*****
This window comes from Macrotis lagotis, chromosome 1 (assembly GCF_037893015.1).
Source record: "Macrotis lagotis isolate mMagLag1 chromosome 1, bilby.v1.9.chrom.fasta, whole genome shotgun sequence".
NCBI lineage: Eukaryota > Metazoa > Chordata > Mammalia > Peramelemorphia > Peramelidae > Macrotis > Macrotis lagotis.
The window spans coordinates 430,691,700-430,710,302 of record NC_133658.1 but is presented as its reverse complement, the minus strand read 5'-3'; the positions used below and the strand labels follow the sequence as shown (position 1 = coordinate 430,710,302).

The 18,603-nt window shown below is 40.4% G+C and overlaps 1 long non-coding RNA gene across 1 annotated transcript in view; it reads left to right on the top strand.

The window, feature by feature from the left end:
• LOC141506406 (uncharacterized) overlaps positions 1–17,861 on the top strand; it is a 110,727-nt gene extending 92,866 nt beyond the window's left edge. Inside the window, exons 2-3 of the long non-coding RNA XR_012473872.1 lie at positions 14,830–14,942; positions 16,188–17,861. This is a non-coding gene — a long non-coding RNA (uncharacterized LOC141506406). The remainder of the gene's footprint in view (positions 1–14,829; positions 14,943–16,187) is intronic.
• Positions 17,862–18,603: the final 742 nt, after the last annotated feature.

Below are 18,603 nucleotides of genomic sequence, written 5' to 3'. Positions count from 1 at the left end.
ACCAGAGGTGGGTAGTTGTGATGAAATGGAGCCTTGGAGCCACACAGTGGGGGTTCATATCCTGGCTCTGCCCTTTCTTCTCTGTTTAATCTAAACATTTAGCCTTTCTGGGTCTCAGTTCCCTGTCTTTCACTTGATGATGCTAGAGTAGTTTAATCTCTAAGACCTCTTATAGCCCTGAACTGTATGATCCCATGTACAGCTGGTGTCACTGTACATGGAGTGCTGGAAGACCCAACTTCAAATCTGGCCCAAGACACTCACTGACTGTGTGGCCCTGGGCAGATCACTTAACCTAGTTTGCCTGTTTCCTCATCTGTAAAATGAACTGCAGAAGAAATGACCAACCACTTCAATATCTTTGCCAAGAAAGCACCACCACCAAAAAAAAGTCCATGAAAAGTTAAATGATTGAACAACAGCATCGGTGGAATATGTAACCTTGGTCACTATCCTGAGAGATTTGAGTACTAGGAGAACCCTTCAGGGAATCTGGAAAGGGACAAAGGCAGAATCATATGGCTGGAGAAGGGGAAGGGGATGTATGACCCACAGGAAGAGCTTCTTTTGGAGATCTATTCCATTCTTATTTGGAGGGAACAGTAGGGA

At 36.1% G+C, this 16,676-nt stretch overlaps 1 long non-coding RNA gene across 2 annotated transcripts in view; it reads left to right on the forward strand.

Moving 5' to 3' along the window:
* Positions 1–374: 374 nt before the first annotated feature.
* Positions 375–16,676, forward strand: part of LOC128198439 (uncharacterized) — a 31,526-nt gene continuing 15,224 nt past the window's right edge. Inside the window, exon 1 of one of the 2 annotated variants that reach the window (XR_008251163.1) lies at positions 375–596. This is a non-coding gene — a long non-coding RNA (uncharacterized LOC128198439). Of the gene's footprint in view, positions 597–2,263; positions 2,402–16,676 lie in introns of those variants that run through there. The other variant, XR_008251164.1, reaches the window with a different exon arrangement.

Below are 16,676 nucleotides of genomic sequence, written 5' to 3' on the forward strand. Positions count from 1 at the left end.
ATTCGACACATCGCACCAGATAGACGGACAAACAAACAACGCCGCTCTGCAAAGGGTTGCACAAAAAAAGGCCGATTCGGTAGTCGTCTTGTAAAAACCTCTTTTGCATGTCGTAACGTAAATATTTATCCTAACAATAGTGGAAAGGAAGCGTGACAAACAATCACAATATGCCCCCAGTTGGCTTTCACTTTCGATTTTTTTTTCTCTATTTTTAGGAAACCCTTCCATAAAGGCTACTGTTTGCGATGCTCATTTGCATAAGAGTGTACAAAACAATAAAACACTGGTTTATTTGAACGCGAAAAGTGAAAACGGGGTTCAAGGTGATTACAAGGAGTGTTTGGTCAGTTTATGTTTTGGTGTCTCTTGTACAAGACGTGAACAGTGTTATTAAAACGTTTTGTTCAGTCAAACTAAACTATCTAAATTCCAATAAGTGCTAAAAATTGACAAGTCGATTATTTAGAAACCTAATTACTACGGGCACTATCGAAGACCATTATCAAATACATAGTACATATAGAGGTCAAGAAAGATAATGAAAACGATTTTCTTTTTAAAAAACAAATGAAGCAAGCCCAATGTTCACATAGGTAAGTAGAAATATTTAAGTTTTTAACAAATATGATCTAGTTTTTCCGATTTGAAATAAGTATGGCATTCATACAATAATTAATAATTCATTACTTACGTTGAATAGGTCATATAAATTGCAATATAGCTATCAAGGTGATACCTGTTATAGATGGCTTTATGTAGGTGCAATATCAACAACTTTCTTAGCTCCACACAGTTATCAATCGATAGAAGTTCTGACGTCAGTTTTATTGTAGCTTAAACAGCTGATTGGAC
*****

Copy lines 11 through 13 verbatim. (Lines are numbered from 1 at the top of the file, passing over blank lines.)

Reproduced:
At 36.1% G+C, this 16,676-nt stretch overlaps 1 long non-coding RNA gene across 2 annotated transcripts in view; it reads left to right on the forward strand.

Moving 5' to 3' along the window:
* Positions 1–374: 374 nt before the first annotated feature.